By Molly Just, Senior Planner and Eric Zweber, Senior Project Manager, WSB
As Minnesota communities adapt to enable long-shuttered restaurants to reopen and adhere to social distancing and health and safety standards, they are looking for ways to address outdoor seating in compliance with the June 1st – Stay Safe Minnesota government order.
While outdoor restaurant dining has proven to attract a larger customer base for many businesses looking to boost their summer season revenue, other restaurants are faced with space limitations and licensure issues that prevent them from accommodating outdoor seating. As restaurant owners struggle to consider the many factors that will determine a June 1st reopening, cities can take proactive steps to support the economic growth in their communities, while also keeping their residents safe.
WSB’s city planners have put together a list of key considerations for enabling outdoor dining under the June 1st – Stay Safe order, along with a list of resources including agencies and organizations that support and regulate outdoor restaurant dining.
Outdoor restaurant seating | Stay Safe Minnesota
Primary issues to consider prior to establishing an outdoor dining space.
- Make any necessary modifications to liquor license
- Must be compact and contiguous to modify on-sale liquor license
- If the site cannot be compact and contiguous, consider
a caterer’s license
- Caterer’s license must be for an event of a limited time and cannot be used daily
- An updated liquor liability insurance is required for all businesses
- Update business site map and file with DPS Alcohol and Gambling Enforcement Division
Health and Safety
- Consider updating the business’ Health Department Certificate
- Plan for summer rain to keep space open
- Consider rules for outdoor patio space and smoking
Note: Americans with Disability Act (ADA) and Fire Code regulation must be followed and cannot be waived.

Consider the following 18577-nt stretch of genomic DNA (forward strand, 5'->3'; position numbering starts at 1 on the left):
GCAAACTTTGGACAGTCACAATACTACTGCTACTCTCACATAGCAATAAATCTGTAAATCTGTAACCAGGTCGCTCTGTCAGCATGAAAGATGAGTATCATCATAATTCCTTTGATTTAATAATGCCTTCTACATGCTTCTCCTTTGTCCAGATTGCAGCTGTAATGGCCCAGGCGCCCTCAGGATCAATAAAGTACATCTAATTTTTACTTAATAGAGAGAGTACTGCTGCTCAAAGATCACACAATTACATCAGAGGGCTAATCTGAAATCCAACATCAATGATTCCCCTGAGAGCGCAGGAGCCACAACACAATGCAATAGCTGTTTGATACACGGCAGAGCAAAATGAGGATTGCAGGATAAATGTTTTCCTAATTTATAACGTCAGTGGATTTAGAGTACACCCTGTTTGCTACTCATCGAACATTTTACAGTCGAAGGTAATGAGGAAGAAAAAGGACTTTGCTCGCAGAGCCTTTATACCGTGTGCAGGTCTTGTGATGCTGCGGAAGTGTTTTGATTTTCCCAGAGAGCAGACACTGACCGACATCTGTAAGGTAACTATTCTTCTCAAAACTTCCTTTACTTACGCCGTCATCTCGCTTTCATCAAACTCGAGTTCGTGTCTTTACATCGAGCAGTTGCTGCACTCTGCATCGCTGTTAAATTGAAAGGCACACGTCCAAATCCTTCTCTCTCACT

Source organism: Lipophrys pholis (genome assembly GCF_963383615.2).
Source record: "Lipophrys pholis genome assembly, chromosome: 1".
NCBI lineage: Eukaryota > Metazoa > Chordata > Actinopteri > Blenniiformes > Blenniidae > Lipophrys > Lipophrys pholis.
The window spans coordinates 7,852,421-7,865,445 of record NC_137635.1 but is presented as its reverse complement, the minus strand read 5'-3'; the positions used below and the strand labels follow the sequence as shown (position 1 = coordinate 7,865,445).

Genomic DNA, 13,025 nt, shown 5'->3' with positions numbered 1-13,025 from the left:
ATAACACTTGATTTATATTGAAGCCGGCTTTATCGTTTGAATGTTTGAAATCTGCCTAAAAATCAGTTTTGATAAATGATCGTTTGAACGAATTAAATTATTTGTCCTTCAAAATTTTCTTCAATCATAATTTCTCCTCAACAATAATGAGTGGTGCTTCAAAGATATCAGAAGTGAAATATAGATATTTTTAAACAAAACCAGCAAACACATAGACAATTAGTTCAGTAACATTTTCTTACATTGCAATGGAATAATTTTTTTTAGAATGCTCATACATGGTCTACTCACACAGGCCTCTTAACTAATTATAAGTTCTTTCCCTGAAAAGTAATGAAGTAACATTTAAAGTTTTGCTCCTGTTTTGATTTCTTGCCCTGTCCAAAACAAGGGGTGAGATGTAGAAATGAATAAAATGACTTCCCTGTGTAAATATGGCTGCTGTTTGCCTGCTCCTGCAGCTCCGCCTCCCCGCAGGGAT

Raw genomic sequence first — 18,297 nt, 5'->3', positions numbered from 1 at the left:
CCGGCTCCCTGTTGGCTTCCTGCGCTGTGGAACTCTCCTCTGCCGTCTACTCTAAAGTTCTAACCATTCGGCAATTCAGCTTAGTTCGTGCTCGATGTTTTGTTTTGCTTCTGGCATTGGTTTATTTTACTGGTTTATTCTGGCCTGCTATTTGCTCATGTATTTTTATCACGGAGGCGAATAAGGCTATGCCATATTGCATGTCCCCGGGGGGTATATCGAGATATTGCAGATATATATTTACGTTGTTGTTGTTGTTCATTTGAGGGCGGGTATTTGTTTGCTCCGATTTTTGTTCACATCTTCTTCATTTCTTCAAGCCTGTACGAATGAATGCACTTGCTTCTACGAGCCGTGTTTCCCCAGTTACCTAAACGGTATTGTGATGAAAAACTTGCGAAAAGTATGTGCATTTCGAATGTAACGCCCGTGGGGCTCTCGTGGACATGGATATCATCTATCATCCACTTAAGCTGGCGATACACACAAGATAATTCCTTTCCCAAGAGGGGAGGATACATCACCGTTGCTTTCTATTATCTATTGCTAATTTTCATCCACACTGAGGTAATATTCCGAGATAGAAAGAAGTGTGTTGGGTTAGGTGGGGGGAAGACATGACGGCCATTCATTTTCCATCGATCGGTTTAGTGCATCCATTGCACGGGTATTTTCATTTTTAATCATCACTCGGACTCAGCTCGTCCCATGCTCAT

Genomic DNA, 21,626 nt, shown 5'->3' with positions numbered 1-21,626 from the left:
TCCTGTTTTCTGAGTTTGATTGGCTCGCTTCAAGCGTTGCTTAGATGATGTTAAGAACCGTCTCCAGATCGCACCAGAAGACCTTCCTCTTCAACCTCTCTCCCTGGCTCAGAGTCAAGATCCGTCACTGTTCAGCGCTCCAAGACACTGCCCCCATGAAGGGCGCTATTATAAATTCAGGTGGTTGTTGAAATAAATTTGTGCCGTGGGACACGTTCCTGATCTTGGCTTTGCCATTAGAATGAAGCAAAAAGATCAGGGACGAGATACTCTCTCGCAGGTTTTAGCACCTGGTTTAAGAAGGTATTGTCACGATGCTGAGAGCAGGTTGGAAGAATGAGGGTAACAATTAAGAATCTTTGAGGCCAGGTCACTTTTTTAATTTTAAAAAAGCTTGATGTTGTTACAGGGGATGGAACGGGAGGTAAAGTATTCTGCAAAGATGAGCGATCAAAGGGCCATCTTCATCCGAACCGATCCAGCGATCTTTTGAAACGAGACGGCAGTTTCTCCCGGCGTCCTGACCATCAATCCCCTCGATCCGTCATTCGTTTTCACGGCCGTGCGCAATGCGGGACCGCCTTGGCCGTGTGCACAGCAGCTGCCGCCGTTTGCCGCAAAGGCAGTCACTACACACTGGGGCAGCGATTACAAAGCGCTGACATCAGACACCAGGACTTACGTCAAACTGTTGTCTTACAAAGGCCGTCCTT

Potential issues to consider for businesses located on private property.
- Seating restrictions allow maximum of 50 patrons at one time
- Parking requirement allows one stall per three seats
- Maximum parking requirement up to 17 stalls
- Option to reduce parking lot drive aisle width to 18 feet or less
- Must allow seating area to occupy one half of parking stalls and part of drive aisle
- May require parking stall re-striped for angled parking
Additional issues to consider for restaurants on public property.
- Balance of seating and dining areas in a public space
- Special Event Permit for businesses who need the space available on a limited basis
- Consider temporarily restricting on-street parking to allow more space for outdoor seating
- Consider temporary decking options for accessibility
Agencies and organizations who support outdoor dining regulations.
Minnesota Department of Employment and Economic Development
Department of Public Safety
- Minnesota Statute 340A.410 subdivision 7 requires an retail alcoholic beverage licensed premises to be compact and contiguous.
- Minnesota Rules Chapter 7515.0430 subpart 2 define the types of additions license holders can include as part of their licensed premises.
- Another option would be for the business to apply and qualify for an alcohol catering permit to enable alcohol incidental to food service for events. See Minnesota Statute 340A.404 subdivision 12.
Molly has been a planner at the local and regional levels and in the private sector for nearly 20 years. Molly is driven to reveal and promote the benefits of planning for all stakeholders in a project. Whether negotiating development agreements that benefit the public, writing new zoning codes to address changing local conditions, or writing comprehensive plans, Molly plans with all stakeholder groups in mind. Molly is recognized for considering all aspects of a community in her planning from schools to utility infrastructure and she prides herself on working collaboratively with professionals from other disciplines to get the job done right.